Clam Antivirus Vulnerability
A "critical" security flaw has been found in Clam Antivirus (ClamAV) software that attackers or viruses could exploit to take control over computers running the software.
The vulnerability has to do with the way ClamAV looks at executable programs modified by a popular free file compression utility called UPX (short for the "ultimate packer for executables"). Most bots, worms and viruses going around in e-mail these days are packed with UPX or some other type of compressor to dramatically decrease their size and often to obfuscate the contents of the file and evade detection by antivirus software.
This vulnerability is fixed in the most recent version of ClamAV for Linux/Unix systems -- version 0.88 -- downloadable here. I have used the free ClamWin (ClamAV for Windows) on one of my test machines at home for some time, and have been most impressed with its abilities. ClamWin also is affected by this flaw, so if you are using this software, be sure to grab the latest version, also 0.88.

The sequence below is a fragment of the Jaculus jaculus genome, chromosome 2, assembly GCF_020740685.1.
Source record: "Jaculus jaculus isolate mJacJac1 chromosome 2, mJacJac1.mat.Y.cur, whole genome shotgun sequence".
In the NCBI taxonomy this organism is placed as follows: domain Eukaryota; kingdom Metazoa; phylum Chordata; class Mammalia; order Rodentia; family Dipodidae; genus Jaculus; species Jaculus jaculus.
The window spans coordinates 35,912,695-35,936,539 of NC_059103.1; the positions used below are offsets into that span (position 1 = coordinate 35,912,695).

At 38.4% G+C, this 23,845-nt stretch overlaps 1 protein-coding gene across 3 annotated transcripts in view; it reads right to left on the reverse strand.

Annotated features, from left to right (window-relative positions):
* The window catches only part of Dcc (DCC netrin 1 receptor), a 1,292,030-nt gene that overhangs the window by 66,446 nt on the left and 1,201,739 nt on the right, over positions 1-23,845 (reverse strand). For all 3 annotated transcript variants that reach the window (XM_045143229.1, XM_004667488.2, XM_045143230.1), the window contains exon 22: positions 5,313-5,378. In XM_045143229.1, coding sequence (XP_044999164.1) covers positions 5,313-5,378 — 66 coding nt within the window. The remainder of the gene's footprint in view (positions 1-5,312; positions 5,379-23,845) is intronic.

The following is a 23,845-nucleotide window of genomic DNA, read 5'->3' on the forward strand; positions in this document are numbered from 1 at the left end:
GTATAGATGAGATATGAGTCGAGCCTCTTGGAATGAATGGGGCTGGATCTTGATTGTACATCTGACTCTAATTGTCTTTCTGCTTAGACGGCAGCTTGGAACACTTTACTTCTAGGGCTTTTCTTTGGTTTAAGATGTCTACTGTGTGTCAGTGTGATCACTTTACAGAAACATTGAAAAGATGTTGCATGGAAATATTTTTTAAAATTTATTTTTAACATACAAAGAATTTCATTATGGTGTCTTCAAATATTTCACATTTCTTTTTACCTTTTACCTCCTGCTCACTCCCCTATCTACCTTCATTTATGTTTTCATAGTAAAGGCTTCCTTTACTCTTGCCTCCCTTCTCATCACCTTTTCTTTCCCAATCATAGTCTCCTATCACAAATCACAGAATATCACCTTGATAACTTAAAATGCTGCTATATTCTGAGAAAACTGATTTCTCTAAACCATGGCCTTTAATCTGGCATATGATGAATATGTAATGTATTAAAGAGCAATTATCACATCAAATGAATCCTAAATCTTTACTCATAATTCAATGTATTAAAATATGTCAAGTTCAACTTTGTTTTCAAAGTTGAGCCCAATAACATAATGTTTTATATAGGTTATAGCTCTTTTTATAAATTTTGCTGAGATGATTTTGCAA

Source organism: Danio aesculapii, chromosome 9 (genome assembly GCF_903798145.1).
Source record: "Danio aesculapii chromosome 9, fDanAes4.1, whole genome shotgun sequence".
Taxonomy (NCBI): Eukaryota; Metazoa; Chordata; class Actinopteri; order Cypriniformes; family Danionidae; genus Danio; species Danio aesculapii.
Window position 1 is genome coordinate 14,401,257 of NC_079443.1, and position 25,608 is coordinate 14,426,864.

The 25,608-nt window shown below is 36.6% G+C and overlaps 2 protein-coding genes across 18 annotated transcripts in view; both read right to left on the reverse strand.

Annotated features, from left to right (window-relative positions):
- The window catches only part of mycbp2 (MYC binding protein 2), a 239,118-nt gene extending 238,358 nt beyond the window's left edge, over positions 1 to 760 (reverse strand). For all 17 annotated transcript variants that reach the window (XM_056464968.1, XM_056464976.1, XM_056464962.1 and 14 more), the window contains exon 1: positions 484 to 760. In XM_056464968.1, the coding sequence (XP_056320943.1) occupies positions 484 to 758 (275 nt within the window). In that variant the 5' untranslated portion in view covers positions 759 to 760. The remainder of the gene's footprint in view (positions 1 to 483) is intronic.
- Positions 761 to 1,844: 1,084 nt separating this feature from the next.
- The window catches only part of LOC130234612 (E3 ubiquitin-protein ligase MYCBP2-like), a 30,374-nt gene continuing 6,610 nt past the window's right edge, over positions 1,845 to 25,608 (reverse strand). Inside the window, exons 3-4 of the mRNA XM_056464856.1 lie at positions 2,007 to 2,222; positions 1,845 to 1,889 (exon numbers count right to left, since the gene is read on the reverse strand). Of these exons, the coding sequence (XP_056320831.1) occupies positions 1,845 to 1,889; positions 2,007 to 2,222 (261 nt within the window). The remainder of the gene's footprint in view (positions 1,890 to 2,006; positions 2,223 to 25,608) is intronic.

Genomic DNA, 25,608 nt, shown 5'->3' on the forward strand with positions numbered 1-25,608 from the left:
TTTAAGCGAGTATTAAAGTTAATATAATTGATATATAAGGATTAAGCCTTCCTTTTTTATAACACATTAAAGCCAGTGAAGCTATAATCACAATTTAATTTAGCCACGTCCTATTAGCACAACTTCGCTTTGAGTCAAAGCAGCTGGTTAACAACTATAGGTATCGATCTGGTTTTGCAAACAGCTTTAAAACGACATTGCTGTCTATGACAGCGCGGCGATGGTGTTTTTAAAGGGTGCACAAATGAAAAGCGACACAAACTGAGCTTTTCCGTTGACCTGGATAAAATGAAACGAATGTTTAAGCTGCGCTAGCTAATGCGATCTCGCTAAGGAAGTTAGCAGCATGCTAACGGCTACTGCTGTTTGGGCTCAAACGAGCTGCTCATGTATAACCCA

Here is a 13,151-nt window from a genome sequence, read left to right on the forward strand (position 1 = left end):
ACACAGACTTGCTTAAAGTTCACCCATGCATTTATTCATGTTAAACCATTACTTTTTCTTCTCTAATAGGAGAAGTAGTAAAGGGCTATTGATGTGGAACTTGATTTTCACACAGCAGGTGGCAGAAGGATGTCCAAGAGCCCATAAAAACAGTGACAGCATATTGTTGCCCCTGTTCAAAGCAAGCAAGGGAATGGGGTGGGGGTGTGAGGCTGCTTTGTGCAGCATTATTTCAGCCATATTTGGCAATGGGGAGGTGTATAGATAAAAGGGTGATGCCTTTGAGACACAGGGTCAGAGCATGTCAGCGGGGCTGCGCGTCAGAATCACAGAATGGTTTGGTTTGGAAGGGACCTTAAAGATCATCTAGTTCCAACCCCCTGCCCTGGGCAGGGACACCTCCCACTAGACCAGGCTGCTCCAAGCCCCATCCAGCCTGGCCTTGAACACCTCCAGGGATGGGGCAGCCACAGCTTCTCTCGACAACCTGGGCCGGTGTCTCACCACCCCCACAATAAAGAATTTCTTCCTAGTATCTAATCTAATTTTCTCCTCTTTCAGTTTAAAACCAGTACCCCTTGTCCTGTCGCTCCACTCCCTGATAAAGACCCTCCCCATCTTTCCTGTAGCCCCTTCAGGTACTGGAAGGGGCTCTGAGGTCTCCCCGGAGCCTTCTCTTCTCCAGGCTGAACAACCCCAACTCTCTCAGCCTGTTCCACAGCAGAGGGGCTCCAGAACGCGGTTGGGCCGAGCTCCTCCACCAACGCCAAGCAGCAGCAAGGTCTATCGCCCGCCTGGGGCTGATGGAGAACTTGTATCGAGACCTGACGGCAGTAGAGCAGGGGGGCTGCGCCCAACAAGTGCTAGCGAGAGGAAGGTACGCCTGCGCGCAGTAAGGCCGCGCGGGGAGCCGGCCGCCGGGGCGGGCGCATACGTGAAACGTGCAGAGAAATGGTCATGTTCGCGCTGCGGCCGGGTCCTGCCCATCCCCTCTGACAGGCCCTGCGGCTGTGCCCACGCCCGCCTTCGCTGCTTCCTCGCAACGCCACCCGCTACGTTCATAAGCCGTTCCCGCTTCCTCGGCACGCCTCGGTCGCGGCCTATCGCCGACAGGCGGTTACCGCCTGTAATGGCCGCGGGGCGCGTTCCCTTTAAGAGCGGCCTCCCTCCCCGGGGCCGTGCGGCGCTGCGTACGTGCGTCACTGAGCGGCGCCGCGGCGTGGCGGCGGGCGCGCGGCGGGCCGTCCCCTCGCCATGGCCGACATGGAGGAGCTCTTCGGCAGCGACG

On a side note, this vulnerability was discovered by researchers who reported the flaw to the software makers through TippingPoint/3com's "Zero Day Initiative," a controversial program whereby flaw-finders sell their vulnerability research to 3com.
Update, Jan. 16, 1:53 p.m. ET: It appears the Mac version of ClamAV (ClamXav) does need to be updated as well. You can download the latest version from here.
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